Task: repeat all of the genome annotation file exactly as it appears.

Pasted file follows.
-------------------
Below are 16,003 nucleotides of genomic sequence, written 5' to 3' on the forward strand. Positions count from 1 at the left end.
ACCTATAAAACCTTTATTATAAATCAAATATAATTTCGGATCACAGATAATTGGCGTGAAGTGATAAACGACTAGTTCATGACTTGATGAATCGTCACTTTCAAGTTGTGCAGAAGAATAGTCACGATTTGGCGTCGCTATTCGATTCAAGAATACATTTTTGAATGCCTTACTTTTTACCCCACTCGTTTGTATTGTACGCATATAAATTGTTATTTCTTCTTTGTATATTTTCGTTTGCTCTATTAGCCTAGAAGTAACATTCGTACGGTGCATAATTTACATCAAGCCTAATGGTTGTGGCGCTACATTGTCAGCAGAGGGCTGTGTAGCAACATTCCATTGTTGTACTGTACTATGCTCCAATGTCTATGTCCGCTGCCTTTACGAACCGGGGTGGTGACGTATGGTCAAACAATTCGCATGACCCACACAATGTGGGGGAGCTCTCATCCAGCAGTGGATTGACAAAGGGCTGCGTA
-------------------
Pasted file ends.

Below are 16,003 nucleotides of genomic sequence, written 5' to 3' on the forward strand. Positions count from 1 at the left end.
ACCTATAAAACCTTTATTATAAATCAAATATAATTTCGGATCACAGATAATTGGCGTGAAGTGATAAACGACTAGTTCATGACTTGATGAATCGTCACTTTCAAGTTGTGCAGAAGAATAGTCACGATTTGGCGTCGCTATTCGATTCAAGAATACATTTTTGAATGCCTTACTTTTTACCCCACTCGTTTGTATTGTACGCATATAAATTGTTATTTCTTCTTTGTATATTTTCGTTTGCTCTATTAGCCTAGAAGTAACATTCGTACGGTGCATAATTTACATCAAGCCTAATGGTTGTGGCGCTACATTGTCAGCAGAGGGCTGTGTAGCAACATTCCATTGTTGTACTGTACTATGCTCCAATGTCTATGTCCGCTGCCTTTACGAACCGGGGTGGTGACGTATGGTCAAACAATTCGCATGACCCACACAATGTGGGGGAGCTCTCATCCAGCAGTGGATTGACAAAGGGCTGCGTA